As anyone who’s read my book on Capitol Hill scandals can attest, I find great amusement in the foibles of local residents, both high and low. It seems as though any reason to be arrested has been attempted by the good citizens of the Hill. Sometimes, however, there is something new under the sun.
Take, for instance, this article that ran in the Daily National Republican on July 31, 1863
An Unsexed Female. -Maria Branson, a lovely girl of 18 summers, who resides on Eleventh street east, between C street and South Carolina avenue – and is ranked among the notables of the Five Points community – was yesterday attired in soldier’s uniform, sporting with some soldiers on the commons near her residence. Her mother (Mrs. Branson) went to the police and complained of her gentlemanly conduct. She was arrested, taken before Justice Cull, and required to give security to keep the peace.
It is difficult to decide what is the more absurd – that a woman should be arrested for wearing a uniform, or that the complainant should be her mother. While some women – like Frances L. Clayton, [pictured] – did dress as men to fight during the Civil War, that was not what was going on here. Rather, this was just Ms. Branson’s attempt to flirt with some of the many soldiers stationed in D.C.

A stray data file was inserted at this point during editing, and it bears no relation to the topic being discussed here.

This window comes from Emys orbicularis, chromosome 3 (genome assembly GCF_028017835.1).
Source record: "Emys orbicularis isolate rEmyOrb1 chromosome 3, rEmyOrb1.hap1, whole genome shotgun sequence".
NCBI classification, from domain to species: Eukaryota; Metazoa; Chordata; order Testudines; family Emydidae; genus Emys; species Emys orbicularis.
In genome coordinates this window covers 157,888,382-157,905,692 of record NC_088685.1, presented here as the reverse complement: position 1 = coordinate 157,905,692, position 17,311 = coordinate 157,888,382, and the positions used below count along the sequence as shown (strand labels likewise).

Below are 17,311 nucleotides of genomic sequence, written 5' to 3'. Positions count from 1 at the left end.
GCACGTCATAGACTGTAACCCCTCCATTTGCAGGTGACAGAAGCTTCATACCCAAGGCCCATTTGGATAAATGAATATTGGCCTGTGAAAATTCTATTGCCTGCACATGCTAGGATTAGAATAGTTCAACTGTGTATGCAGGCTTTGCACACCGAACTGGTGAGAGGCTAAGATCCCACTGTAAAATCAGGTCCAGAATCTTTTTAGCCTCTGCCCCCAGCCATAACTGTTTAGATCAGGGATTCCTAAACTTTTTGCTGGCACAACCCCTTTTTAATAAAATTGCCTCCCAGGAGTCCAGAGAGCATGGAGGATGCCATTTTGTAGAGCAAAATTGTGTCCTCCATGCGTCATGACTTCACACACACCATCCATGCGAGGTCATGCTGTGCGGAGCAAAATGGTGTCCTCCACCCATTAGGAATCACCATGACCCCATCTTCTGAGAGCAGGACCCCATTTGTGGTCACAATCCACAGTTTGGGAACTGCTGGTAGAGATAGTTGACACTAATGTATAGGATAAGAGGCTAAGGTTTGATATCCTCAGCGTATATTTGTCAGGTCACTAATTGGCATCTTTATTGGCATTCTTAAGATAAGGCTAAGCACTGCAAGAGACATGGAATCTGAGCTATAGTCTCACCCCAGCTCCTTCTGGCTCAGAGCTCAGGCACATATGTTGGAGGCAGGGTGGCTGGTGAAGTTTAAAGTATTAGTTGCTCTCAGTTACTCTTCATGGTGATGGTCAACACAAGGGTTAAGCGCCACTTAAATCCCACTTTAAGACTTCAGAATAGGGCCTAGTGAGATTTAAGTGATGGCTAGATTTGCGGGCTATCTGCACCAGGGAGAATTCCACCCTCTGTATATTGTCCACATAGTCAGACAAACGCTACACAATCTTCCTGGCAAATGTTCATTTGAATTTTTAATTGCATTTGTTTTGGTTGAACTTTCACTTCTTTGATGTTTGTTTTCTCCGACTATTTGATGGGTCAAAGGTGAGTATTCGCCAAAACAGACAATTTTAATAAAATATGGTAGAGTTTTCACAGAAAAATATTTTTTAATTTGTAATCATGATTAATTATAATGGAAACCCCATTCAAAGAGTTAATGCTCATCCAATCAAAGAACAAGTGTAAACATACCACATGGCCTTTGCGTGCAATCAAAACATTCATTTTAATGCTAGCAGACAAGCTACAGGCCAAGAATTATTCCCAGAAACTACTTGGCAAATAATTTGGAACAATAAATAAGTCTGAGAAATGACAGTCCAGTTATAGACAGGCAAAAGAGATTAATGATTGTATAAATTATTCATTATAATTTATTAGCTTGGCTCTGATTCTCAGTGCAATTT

The mention of the “Five Points community” gives some indication about what this was really about. While no such neighborhood existed in Washington at the time, the infamy of the New York City district with that name, and particularly its open prostitution, makes it clear what the author is getting at.
It was also hardly Ms. Branson’s first rodeo – or that of her parents’. About three years earlier, her father had published a classified ad in the Washington Evening Star, in which he offered a “liberal reward” for anyone who returned his daughter, whom he believed to be “secreted in some house of ill fame,” to him at the Navy Yard.
Clearly, the parents had become less amused by her antics, and Ms. Branson would be hauled into court numerous times to answer for disorderly conduct or larceny over the next couple of months. The last of these, recorded in the October 26 Evening Star was because she and one of her compatriots were charged with stealing from the store of Waldheimer and Grossmayer. Neither young woman seems to have taken the proceedings terribly seriously, and when asked about what she does, Ms. Branson answered in words that were deemed unsuitable for publication:
What have you been doing for a livelihood?
The Judge here modified his question as follows: – Where have you been living?
Anna Branson (with a bold and defiant air). We have been – * * * * *
[Commotion throughout the room, during which deputy Marshal Phillips and others exclaimed, “Hush!” “Shame!” &c.]
This outburst has been republished in at least two books since then, giving Maria Branson some level of infamy. Unfortunately, she also disappears from the historical record at this point. Whether the three years of prison she was sentenced to caused her to reform, or if she kept up her wicked ways under another name, we will probably never know.